Beyond Meat, an American veggie burger company, has caught the attention of Canadian beef producers. (Black Press Media files)

Canada well-positioned to benefit from non-meat alternatives: Beyond Meat founder

The burger patties and sausages of the Californian company that are made from plant proteins have stormed the market

The transition from animal meat to plant-based alternatives will unleash a new era of agricultural productivity and Canada is well-positioned to benefit, Beyond Meat founder Ethan Brown said Tuesday.

The burger patties and sausages of the Californian company that are made from plant proteins have stormed the market, and even the stock market since the company’s listing last month on the Nasdaq composite.

Beyond Meat sells products made from peas, canola oil, mung beans and rice protein that contain no soy, gluten or genetically modified foods.

Brown took part in a discussion on “The Next Agri-Food Revolution” at the Montreal Conference of the International Economic Forum of the Americas.

In addition to the health benefits of his products, he believes that if water and farmland can be used to grow vegetables and other plant foods, the amount of food for human consumption will be exponential.

He pointed to a study indicating that a plant-based burger requires 99 per cent less water and 93 per cent less arable land to produce, not to mention reducing greenhouse gas emissions.

Canada can take advantage of this windfall, he said, citing the provinces of Manitoba and Saskatchewan, where farmland is vast.

There are so many possibilities with the food products used by Beyond Meat, including yellow peas and mustard seeds.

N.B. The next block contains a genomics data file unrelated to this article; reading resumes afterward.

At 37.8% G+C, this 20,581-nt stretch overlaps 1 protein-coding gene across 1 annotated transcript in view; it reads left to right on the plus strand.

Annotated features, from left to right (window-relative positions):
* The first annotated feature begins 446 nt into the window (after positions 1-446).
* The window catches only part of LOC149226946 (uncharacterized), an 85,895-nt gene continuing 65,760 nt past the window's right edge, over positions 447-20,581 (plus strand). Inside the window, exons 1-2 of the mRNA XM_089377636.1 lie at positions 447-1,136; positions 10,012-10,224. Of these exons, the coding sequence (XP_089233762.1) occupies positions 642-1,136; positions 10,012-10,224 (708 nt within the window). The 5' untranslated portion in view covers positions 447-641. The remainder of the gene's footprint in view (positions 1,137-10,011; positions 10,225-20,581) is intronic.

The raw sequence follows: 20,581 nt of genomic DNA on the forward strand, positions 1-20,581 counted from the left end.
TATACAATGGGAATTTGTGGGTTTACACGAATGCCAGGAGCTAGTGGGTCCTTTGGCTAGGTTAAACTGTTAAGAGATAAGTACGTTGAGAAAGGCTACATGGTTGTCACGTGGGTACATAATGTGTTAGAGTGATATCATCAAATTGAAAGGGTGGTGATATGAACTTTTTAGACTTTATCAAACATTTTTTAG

“You have the ability to grow them in abundance,” said Brown, whose father teaches at the Faculty of Agriculture and Environmental Sciences at McGill University.

In Canada, the A&W fast food chain offers a hamburger containing a Beyond Meat patty, which is now available in many grocery stores.

Not wanting to be left behind, Tim Hortons has begun testing three new Beyond Meat lunch sandwiches and could distribute them across Canada by the end of the summer.

READ MORE: Beyond Meat goes public as sales of plant-based meats rise

READ MORE: Fast food chains look to capitalize on vegetarian, vegan trend

The Canadian Press


Like us on Facebook and follow us on Twitter.

Just Posted

Studies for E&N corridor still on track after BC Transit investments

Recent investment in bus fleet expansion doesn’t slow studies into alternative transportation routes

Two brands of ice cream sandwiches recalled due to presence of metal

The Canadian Food Inspection Agency issued a recall on Iceberg and Originale Augustin brands

Single parent resource centre continues operations in partially-condemned building

Victoria’s 1Up Single Parent Resource Centre moves back into heritage home

Annual Oak Bay Collector Car Festival expects 15,000 spectators

July 28 show features a pair of super cars that won prestigious awards at the Detroit Autorama show

WATCH: Residents flock to 32nd annual Moss Street paint-in

More than 190 artists took over Moss Street for Saturday event

Sexual assaults, extortion on the rise even as crime rates stay low: Stats Canada

Rates of police-reported sexual assault rose for the fourth year in a row

Vancouver Island teens missing after vehicle found ablaze near Dease Lake, BC

RCMP say a body discovered nearby not one of the missing teens

A year later, ceremony commemorates victims of the Danforth shooting

It’s the one-year anniversary of when a man opened fire along the bustling street before shooting and killing himself

Japanese Canadians call on B.C. to go beyond mere apology for historic racism

The federal government apologized in 1988 for its racism against ‘enemy aliens’

B.C. VIEWS: NDP pushes ahead with Crown forest redistribution

This isn’t the time for a radical Indigenous rights agenda

Two dead in two-vehicle crash between Revelstoke and Golden

RCMP are investigating the cause of the crash

Ottawa fights planned class action against RCMP for bullying, intimidation

The current case is more general, applying to employees, including men, who worked for the RCMP

Most Read